Reviews of Cultivating Words
“The preface to Cultivating Words includes the statement: “Gardeners are among the most generous people on earth.” Paula is referring, of course, to the way gardeners share their plants and expertise with each other. It’s true. And this little book tells
how to take that natural generosity and spread it even further. Her directions are absolutely friendly and to the point. At first I thought she wasn’t very well organized, but then I realized that that was part of the charm.
“This isn’t The Chicago Manual of Style. This is a chatty book about garden writing, getting it published, selling your ideas to editors, and other subjects that could be downright boring if not done with Paula’s flair for the right word. Often she uses her own work when it gives the best example, but she also goes to the classics: Edward Abbey, Laurence Durrell, Jamaica Kincaid, Verlyn Klinkenborg, and John McPhee among others.
“Her examples are really the secret joy of this book. Every time she addresses a new topic – short articles, feature stories, revising, writing queries (to get an idea accepted), or editing – she uses real examples from real writers. Including herself. It’s fun just to read all the possibilities. I actually found the whole thing quite entertaining and informative – even if I’m not planning to write anything. But maybe I will change my mind now that I’ve read this book.”
[Editor’s note: Panich highly recommends two books you may find inspiring:
- Wild Mind: Living the Writer’s Life
by Natalie Goldberg (New York: Bantam Books, 1990)
- Will Write for Food
by Dianne Jacob (New York: Marlowe & Co., 2005).]
Jane Cole, retired librarian, DESERT BOTANICAL GARDEN, Phoenix, Arizona
in The Council on Botanical and Horticultural Libraries, Inc. Newsletter.
Number 105. May 2007. (PDF)
(The Lloyd Library and Museum, a privately-. funded independent research library, holds,. identifies, acquires, preserves … )
Dan Hinkley, writer, plant explorer,
and cofounder of Heronswood Nursery says . . .
“Identifying the constructs and mechanics of good writing is much like learning another language to, at last, understand your primary. This is a superb read and reference for those who write as well as those who read. Together, it is Anne Lamott’s Bird by Bird and Zinsser’s On Writing Well, watered, fertilized and put on the windowsill. “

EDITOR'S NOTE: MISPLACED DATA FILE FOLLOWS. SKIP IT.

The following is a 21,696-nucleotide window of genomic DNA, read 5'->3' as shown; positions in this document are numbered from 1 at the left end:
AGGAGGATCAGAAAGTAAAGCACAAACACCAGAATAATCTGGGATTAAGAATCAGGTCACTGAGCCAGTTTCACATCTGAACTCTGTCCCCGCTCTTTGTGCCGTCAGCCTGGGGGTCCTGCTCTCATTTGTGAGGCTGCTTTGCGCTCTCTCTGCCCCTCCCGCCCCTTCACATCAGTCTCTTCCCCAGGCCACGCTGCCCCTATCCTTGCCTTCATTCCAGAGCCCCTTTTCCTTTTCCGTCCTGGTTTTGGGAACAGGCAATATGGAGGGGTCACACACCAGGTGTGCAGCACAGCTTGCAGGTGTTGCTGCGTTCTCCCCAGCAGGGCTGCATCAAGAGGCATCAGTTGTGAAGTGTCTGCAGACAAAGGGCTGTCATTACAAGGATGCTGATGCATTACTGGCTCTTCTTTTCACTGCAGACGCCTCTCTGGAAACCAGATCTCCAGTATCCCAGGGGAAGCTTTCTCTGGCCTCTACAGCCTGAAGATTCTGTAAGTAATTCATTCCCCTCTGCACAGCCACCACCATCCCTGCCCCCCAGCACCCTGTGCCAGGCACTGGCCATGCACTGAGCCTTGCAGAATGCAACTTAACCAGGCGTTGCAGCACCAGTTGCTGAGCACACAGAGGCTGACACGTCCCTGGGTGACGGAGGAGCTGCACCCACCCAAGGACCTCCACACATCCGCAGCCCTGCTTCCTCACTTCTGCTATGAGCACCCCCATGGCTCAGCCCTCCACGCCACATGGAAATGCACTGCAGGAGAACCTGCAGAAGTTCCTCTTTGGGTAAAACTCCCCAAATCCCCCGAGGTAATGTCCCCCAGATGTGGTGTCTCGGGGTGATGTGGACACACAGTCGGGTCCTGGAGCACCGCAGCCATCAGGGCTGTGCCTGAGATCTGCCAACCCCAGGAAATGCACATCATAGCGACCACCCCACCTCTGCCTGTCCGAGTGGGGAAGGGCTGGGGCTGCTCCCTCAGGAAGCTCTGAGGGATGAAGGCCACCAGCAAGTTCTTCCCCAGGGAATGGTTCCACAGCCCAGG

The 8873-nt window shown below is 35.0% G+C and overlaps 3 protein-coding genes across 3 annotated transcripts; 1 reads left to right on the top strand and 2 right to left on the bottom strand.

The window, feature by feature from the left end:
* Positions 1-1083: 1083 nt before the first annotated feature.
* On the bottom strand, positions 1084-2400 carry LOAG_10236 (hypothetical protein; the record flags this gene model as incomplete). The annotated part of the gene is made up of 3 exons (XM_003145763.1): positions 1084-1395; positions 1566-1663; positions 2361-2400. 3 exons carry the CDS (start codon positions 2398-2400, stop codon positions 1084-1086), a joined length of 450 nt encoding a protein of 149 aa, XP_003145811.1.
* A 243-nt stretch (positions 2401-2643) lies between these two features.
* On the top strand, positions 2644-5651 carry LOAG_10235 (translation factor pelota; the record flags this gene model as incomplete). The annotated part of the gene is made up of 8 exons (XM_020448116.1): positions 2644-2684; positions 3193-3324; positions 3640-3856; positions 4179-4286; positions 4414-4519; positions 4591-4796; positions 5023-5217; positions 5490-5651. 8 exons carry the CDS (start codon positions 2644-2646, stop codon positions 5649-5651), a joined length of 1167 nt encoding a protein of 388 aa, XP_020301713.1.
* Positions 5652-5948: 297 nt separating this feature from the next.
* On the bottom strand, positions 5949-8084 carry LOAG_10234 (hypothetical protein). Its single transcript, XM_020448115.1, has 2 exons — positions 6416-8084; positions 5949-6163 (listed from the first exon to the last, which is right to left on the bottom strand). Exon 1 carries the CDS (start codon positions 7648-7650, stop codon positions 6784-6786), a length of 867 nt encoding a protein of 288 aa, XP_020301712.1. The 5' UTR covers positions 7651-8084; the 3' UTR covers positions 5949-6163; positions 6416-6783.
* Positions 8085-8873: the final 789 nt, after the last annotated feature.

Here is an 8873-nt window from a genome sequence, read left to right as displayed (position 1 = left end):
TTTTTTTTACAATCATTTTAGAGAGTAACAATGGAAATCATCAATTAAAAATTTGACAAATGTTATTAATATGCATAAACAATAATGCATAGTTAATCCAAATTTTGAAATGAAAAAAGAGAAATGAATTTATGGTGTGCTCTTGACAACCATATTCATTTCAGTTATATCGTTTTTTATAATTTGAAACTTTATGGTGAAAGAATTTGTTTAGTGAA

“If there ever was a text that might encourage a botanical artist to try his or her hand at writing, Cultivating Words is it. Chapter titles alone lead one to connect relationships within the two realms of painting and writing. Thoughts on how Gardening is Like Writing (think how it is like painting); Coaxing Subjects and Characters to Life; Pruning and Patience; Leafing out in Public; Practice and Discipline and Time. Many of her guidelines apply to art prepared for publication – Know what the editor wants; Know your audience; Simplify the presentation.
“Lessons on discipline, the importance of keeping journals, tips on traveling with the aim of writing (and painting?) are invaluable, as are her resources for learning and citing botanical nomenclature and finding markets for publication. Advice on sentence structure and paragraph format are well told, but the strength of the book lies in her encouragement of finding and expressing one’s voice.
“The book is filled with examples of Paula’s writing, enlivened with discussions of how and why she wrote as she did. She is both wise and generous. Snippets from other writers such as Diane Ackerman, Verlyn Klinkenborg and Susan Orleans are analyzed with an ear for what makes each exceptional. Emphasis is on writing for newspaper columns and magazine features, but the scope is broader than that.
“Whether one has been asked to submit a plant description for an exhibit catalog, seeks to publish an illustrated travel journal, or dreams of publishing a tome showcasing ones botanical portraits, there is guidance here.”
– Bobbi Angell, for the newsletter of the American Society of Botanical Artists , December, 2005
Anyone Writing About Plants…
“Cultivating Words, by Paula Panich supplies marvelous guidance to anyone who wants to write about plants and gardens, showing how to bring life, clarity and a distinctive tone to any article, as well as the mechanics of good writing and getting published — very detailed and useful to professional authors as well as to the novice.”
– Thomas Powell, Avant Gardener, November 2005